Theatre in Wales

Theatre, dance and performance reviews

Representation of Wales & its Discontents

Arts Policy Report

Writers and Policy-Makers , Arts of Wales , February-17-19
Arts Policy Report by Writers and Policy-Makers There is a ying and yang to everything, no less to the experience of being a theatre-goer in Wales. Exultation, sometimes, mingles with melancholy, also sometimes. The Culture and Language Committee delivered a report to my intray in March 2018. It was read swiftly at the time, the major emotion it elicited being disappointment. It might be left as just another piece of parliamentary paper, or it could be looked at critically for the record of the arts in Wales.

There is a pattern recently of a frustration of expression across the arts of Wales. Whether this is a culture in maturity or just private discontents is moot, although I incline towards the first. Chumminess in public affairs is a mask for deference. The heart that beats without irregularity is one that is heading for trouble.

A part of the discontent has been recorded on this site in the cheerless stream of news events that the letter of 20th September triggered. But other voices are unhappy elsewhere. So my own submission to the Committee (below February 2nd & January 28th) quoted Daniel Evans: “A final corollary of this invisibility- it is not just the news media: dramatic portrayals of Welsh life remain largely invisible in film, music and literature - is that it contributes to an extremely weak sense of national identity in Wales.”

Radio Wales contributed a round-up of 2018 (also below, 2nd January) that signed off by saying that nothing had been resolved. “The nature of the public debate continuously throws a light on a topic that I think is more important than the others that speaks to Wales as a country, not just the bubble of the theatre community. What is Wales? How should Wales represent itself and how should we best serve its culture and artists?”

The invisibility of Wales is a long-standing theme of Ed Thomas, declared with gusto at many a public forum. The same word occurs in the Showcasing Report (below 9th February) “When asking about the shortcomings in Wales, the most commonly cited failing was its invisibility in the field.” Nick Stradling wrote for Nation Cymru on 11th February an article on film that had the headline “While Wales remains invisible on the silver screen no one will know who we are.”

Gareth Leaman wrote for Wales Arts Review 26th January about “a perfect summation of “official Welsh culture” at present: no real representation of ourselves on screen; a superficial idealisation of the natural landscape; exploitation of crumbling socio-political structures. Wales as a hyper-real netherworld in which decaying infrastructure can only be used as props to tell other people’s stories.” None of this permeated the report from the Culture and Language Committee, whose proceedings were reported on at the time (below 18th October 2017, 21st and 24th February.)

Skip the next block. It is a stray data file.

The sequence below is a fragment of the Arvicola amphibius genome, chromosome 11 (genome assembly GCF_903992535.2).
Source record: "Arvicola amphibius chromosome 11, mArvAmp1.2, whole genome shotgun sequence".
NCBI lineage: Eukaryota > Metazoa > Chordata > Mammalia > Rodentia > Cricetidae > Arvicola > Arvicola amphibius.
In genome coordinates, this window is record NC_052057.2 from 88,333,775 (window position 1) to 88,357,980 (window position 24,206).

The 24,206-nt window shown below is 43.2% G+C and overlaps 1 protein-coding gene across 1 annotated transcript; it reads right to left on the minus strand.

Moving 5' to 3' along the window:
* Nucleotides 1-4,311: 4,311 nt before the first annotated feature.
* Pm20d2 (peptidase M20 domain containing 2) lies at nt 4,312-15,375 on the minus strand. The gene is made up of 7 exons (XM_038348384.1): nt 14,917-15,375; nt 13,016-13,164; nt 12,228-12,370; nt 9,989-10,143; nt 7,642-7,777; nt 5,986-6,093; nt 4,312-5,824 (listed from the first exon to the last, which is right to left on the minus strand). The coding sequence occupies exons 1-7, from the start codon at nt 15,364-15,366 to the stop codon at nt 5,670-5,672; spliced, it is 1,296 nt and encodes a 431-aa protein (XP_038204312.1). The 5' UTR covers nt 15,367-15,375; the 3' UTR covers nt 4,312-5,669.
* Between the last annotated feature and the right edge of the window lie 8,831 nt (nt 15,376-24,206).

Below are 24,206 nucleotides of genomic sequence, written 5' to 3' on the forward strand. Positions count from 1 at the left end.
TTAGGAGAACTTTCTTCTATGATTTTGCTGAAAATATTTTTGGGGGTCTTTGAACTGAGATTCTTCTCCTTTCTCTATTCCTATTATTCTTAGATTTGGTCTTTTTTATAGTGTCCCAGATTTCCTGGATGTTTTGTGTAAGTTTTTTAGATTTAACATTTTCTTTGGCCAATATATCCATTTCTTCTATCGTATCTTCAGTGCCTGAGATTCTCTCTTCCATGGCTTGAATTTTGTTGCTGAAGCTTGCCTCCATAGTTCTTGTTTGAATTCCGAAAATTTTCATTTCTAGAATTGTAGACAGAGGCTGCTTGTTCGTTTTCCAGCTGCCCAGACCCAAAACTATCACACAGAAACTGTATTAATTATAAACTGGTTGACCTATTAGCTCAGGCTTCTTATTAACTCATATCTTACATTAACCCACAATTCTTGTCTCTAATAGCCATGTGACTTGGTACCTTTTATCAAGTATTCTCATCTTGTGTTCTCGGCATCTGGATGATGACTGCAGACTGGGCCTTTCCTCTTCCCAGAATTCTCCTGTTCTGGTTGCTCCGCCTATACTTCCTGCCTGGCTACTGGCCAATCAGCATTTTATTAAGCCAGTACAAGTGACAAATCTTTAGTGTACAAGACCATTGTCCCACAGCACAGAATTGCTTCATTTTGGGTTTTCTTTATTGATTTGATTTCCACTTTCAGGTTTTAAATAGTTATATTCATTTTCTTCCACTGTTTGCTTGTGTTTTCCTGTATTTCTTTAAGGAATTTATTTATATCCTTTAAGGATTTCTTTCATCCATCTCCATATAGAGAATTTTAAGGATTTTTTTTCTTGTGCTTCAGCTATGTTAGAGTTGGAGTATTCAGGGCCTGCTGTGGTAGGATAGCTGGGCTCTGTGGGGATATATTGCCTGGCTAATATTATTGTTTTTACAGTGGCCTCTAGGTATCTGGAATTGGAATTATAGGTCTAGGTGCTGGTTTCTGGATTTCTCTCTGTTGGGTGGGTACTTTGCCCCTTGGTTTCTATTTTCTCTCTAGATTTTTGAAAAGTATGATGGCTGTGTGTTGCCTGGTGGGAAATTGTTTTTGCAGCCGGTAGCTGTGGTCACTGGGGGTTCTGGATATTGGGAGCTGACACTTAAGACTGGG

Organisations, like individuals, are made of values in tension. They best reveal themselves in their fissures. The foremost fissure is the one that is unaddressed, hierarchy versus network, the two modes by which our species organises itself and its activities. Government is the first, the arts the second.

The second is that art is stochastic, in that the inputs are certain but the outcomes random. Its surging spirit is Dionysus rather than Apollo. If the arts were to have a designer it would be a Gaudi rather than a Palladio. The arts are a chaotic system. That is not meant in the colloquial sense of disorder as a disparagement. The term is descriptive as used in system theory, encompassing both order and unpredictability.

An example in Wales is Tim Price's “the Radicalisation of Bradley Manning.” In England, Nicholas Hytner observed: “If the enemies of arts subsidy had seen two actors walking in a circle with cardboard boxes on their heads pretending to be horses at the taxpayer’s expense they would have had a field day.” That tentative work-out went on to earn the theatre £30,000,000.

The third example of values-in-tension is the lack of confidence in the arts expressed widely by those in authority. So the proceedings included testimony from Yvonne Murphy “My experience of the support out there for culture and arts organisations is that it does not understand the sector...Business Wales does not fit or meet the needs or requirements of the cultural arts sector... We are being seen as a sector that can sort out poverty, education, health, and, oh, can you make some great art, and take you on an overseas visit as well to promote Wales?”

The intrinsic nature of art-making, network versus hierarchy, the elevation of secondary values over the primary goal: none of these issues filtered into the Committee's work. The follow-up piece will seek to interpret why.

Reviewed by: Adam Somerset

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